Symbiosis of nature and history
The Cotswolds are a picturesque hilly area approximately 40 by 90 kilometers in size. It stretches across the border of several English counties including Gloucestershire, Oxfordshire and Worcestershire. The Cotswolds are famous for their villages, whose houses are built from the honey-colored Cotswold sandstone. They have fantastic hiking and biking trails, beautiful gardens, lively farmers’ markets and lots of cafes and coffee houses. Study trips to the Cotswolds provide unique insights into the history and architecture of this unique region.
Welcome to Blenheim Palace, the birthplace of Winston Churchill
Blenheim Palace, the ancestral home of the Dukes of Marlborough, is one of the largest castles in England. It was here that the great statesman Winston Churchill was born. The castle, built between 1705 and 1722, has been a UNESCO World Heritage Site since 1987. In Gloucester, on the western edge of the Cotswolds, is the impressive Cathedral of St. Peter, one of the most grandiose Gothic structures in England. Emerging from an early medieval monastery and a Romanesque predecessor building, the church with its breathtaking glass windows combines different stylistic epochs into a magnificent whole.
Bourton House Garden and other attractions
One of the specialties of the Cotswolds is the lovely garden of Bourton House in the lovely village of Bourton-on-the-Hill. The 12,000 square meter property is home to many rare plants and a very interesting topiary department. The Tewkesbury Heritage Center in a faithfully restored 17th century house is located in a former hat shop and provides a unique introduction to the history of the region.
Why not go to the horse race?
Cheltenham, not far from Gloucester, is home to one of the most traditional horse racing tracks in Great Britain. On a trip through the Cotswolds in spring or autumn, one should not miss out on attending one of the large meetings in Cheltenham.
Many other attractions make the Cotswolds a notable travel destination. These include the Arboretum in Westonbirt with its 17 miles of circular paths, the Painswick Rococo Garden or Kenilworth Castle with its Elizabethan garden.
Fascinating fishing village in the south west of Great Britain
Mousehole is a small fishing village in west Cornwall, a few miles west of Penzance. It is popular because it has retained its original character, charm and beauty. Its picturesque harbor is surrounded by narrow streets and yellow houses that create a breathtaking location. Holidaymakers will find galleries, souvenir shops and restaurants along Hafenstrasse, and in the harbor itself a safe and clean sandy beach is popular with families with children. Mousehole developed around its port and appeared in documents as an important fishing port as early as 1266. In fact, part of the South Quay dates back to 1390 – possibly the oldest pier in Cornwall. The fishing industry has declined dramatically over the past 100 years,
The picturesque village with its 850 inhabitants today was sacked by the Spaniards in July 1595 when the whole area was burned down to one house. This house still stands today. Just in front of the harbor is St. Clement’s Isle, a small group of rocks where an old hermit is believed to have lived. A few hundred meters along the coast of the village is a huge cave, which is said to have given the village its strange name. However, this has not been proven, which is why the origin of the name remains a secret. A small, safe beach is located in a sheltered part of the harbor. This is popular with families with young children.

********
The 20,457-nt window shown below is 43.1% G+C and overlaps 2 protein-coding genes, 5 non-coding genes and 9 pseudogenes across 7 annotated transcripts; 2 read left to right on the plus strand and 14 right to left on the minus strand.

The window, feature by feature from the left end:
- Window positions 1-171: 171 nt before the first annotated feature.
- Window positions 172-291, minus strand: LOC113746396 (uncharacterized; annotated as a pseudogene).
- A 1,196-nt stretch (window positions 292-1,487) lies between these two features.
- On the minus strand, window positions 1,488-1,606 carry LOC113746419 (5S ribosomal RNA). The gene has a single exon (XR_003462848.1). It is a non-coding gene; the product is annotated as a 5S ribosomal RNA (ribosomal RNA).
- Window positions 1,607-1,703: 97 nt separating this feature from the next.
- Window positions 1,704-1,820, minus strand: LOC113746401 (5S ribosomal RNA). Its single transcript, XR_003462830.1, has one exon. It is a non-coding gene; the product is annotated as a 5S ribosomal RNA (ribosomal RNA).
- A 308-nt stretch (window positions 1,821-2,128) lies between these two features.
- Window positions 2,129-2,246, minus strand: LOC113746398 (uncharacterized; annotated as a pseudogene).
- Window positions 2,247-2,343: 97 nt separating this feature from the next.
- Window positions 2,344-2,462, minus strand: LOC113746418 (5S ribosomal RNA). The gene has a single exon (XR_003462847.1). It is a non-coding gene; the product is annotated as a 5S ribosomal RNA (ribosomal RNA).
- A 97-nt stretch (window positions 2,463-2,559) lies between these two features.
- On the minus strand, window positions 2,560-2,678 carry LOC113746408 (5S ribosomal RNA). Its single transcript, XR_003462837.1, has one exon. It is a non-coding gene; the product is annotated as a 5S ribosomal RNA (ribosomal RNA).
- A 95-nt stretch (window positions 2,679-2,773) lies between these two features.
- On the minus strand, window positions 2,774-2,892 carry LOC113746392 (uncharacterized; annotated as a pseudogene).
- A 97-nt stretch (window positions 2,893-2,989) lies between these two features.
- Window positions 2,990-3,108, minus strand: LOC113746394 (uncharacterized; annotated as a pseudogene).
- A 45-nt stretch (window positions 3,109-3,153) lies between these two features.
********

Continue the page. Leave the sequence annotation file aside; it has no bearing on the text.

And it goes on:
The Christmas lights are switched on in the village in mid-December. This is famous all over Cornwall and is always worth a visit. There are even helicopter tours from Penzance to see the lights from the sky. They stay every evening from 5pm to 11pm until the end of the first week of the new year.
York Minster, built in the Gothic style, is the main attraction of the medieval university city of York. Located in the north of England and Yorkshire, it is considered the UK’s best-preserved medieval town. The eventful history has shaped both the city and the cathedral. In the midst of the narrow streets and crooked houses, the sacred building from the 15th century rises in all its splendor.
Marvel at the impressively painted lead glass windows that blend into the richly decorated exterior facade. Inside, the architecturally impressive star vault awaits you. Get a little closer to the sky and climb to the top of the main tower. The view over the rooftops of York’s old town and the surrounding area with its forests and fields is worth the trip in and of itself. Back in the central nave, pause for a moment and listen to the imposing sounds of the organ.
Then visit the underground vault of the minster. Explore the history of the cathedral interactively in Britain’s most modern crypt. Marvel at unique artifacts from two thousand years of York city history. Starting with the Roman remains of the former capital of North Great Britain Eboracum, continuing through the invasion of the dreaded Vikings to the gospels that are still highly respected and celebrated today.
At the gates of York Minster you have the unique opportunity to look over the shoulder of the stonemasons at their filigree and sweaty work. As part of the restoration work, there are also regular auctions of original fragments. Take a relic of bygone days back home with you as a souvenir of a special trip. Or take a cup of tea in the shadow of the monumental structure and review your experiences in York Minster.